Kim began building the “last vehicle” by buying up the debt of Young Broadcasting as it was struggling to come out of bankruptcy. By 2012, he had a controlling stake.
He parlayed that investment by merging Young into Media General in 2013 — a move that gave him control of Media General.
Just six months later, he was back at it, engineering another merger, with LIN Media. That deal, valued at $1.6 billion, propelled Media General to the top rank of TV station groups with 74 stations and a reach of roughly 23% of U.S. TV homes.
Kim’s pace never slackened. In September 2015, he agreed to merge Media General with Meredith Corp. in a deal valued at $2.4 billion. Media General shareholders would end up with most of the stock, but Meredith’s management would run the combined companies.
That deal never happened, however. Nexstar swept in with a sweeter offer and eventually bought Media General in January 2017 for $4.6 billion, sending Kim and his management team to the sidelines with big paydays.
During his first run in the business, he chose to keep a low profile. TVNewsCheck once described Kim as the most important, least know man in broadcasting.
Kim was born in South Korean and moved to the U.S. as a child. After Princeton and a stint at Bankers Trust, he honed his investment skills at Och-Ziff Capital Management and Cyrus Capital Partners. In 2007, he launched Standard General as a hedge fund with former partner Nicholas Singer and $100 million in seed money from Reservoir Capital, according to the publication Hedge Fund Alert.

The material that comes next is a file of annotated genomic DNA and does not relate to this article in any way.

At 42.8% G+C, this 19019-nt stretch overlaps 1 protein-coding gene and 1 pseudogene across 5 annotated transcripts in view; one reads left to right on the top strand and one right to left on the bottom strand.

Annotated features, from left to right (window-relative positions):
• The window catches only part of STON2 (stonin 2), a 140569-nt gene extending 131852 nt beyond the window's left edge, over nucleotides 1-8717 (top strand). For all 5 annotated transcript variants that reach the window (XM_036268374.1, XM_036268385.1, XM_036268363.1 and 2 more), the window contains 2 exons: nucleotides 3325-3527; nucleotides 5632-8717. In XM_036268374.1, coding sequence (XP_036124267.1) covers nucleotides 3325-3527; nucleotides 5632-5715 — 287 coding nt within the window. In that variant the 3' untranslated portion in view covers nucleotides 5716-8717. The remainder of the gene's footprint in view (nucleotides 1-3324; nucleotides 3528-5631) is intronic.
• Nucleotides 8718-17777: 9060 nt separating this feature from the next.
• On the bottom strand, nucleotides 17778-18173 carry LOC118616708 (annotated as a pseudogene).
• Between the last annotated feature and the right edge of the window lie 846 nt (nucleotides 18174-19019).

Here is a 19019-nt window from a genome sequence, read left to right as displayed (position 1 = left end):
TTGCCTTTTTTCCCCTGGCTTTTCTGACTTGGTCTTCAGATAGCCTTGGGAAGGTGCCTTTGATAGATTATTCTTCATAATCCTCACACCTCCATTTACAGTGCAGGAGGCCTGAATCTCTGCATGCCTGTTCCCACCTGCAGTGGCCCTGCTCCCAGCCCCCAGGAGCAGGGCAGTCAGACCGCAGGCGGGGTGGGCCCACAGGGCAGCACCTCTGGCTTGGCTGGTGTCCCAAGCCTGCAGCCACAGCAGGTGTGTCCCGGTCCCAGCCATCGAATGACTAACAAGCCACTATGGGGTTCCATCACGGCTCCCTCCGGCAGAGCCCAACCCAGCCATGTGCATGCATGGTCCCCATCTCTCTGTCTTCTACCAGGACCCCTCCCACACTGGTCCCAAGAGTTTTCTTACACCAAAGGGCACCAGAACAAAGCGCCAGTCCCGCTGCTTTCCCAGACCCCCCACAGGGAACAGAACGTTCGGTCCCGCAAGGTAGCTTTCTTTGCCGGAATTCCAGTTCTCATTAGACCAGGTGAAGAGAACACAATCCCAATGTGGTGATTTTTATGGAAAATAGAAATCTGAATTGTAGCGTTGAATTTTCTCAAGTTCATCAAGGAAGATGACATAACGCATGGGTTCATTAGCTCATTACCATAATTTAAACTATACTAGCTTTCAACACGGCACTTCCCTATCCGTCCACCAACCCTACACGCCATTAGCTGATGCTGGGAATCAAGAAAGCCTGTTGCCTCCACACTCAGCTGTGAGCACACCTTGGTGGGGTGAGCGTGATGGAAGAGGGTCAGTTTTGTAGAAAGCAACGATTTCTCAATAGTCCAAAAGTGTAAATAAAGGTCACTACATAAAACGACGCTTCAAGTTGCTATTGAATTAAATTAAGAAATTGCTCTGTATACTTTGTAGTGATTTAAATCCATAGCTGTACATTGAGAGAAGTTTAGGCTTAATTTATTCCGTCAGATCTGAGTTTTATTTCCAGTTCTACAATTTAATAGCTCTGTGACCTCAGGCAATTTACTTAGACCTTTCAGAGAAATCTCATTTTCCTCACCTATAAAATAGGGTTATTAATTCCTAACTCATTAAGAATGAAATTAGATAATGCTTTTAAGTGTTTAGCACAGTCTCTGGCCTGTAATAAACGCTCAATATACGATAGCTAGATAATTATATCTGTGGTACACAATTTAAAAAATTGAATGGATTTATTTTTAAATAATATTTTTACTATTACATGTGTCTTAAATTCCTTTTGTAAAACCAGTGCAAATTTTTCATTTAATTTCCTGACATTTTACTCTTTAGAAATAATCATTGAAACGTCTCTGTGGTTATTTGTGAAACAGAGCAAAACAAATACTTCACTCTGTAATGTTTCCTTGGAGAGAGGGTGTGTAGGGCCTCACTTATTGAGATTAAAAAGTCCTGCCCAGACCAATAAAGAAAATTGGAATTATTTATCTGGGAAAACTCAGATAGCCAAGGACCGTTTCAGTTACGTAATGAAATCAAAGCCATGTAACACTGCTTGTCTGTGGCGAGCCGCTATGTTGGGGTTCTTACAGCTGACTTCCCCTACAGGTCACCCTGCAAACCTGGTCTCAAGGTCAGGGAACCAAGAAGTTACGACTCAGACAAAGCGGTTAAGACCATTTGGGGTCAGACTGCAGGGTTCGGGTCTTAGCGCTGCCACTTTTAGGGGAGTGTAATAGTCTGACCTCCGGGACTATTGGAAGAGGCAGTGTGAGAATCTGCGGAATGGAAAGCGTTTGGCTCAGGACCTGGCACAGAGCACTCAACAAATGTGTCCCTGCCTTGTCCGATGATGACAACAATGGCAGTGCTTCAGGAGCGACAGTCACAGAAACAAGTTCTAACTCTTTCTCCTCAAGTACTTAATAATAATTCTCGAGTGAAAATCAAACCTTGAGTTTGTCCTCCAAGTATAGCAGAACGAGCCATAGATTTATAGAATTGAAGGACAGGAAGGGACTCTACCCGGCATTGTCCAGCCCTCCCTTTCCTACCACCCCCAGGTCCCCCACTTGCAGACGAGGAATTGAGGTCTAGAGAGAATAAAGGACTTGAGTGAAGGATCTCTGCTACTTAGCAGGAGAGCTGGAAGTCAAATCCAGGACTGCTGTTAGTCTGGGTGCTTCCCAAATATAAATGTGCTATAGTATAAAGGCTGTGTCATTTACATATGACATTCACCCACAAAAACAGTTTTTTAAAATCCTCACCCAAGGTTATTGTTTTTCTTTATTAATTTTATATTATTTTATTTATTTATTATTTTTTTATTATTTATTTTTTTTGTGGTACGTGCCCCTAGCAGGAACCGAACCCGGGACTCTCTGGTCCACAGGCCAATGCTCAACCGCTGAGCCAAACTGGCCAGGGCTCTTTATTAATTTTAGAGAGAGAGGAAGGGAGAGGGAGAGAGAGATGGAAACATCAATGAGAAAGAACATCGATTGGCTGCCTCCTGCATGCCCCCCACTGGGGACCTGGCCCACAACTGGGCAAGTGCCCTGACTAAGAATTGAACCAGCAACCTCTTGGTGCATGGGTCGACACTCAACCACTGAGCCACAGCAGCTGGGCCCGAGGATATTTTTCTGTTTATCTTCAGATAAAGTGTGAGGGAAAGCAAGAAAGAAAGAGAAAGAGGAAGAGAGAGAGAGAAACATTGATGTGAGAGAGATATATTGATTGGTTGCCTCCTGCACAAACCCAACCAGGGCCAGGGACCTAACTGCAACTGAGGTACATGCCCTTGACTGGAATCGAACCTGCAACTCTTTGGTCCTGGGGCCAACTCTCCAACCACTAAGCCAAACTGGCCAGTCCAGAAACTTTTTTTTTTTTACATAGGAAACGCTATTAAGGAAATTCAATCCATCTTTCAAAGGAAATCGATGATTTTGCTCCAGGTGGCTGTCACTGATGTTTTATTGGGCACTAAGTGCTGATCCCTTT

Not all of Standard General’s investments have worked out as well as its Young-LIN-Media General play did. See Radio Shack.
Standard Media is backed by more than $460 million of capital from institutional investors and the Royal Bank of Canada.
Kim declines to supply any financial details about the deal.
To run Standard Media, Kim has tapped Deb McDermott, who was running Young when he took control of it and stuck with Kim through the sale to Nexstar. She will hold the title of CEO.